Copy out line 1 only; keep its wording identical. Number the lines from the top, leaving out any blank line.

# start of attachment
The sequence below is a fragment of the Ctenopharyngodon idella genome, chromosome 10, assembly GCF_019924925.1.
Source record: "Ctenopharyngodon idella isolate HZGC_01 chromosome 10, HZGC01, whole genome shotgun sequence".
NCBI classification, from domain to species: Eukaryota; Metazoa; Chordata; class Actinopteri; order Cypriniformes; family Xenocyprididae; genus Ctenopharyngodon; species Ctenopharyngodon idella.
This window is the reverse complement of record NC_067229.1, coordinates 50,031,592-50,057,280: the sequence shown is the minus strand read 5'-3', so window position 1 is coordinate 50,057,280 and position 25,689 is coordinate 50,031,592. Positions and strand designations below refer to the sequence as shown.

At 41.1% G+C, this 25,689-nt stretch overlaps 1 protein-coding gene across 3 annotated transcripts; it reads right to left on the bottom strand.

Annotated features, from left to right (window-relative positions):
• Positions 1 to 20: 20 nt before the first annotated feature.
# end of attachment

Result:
The sequence below is a fragment of the Ctenopharyngodon idella genome, chromosome 10, assembly GCF_019924925.1.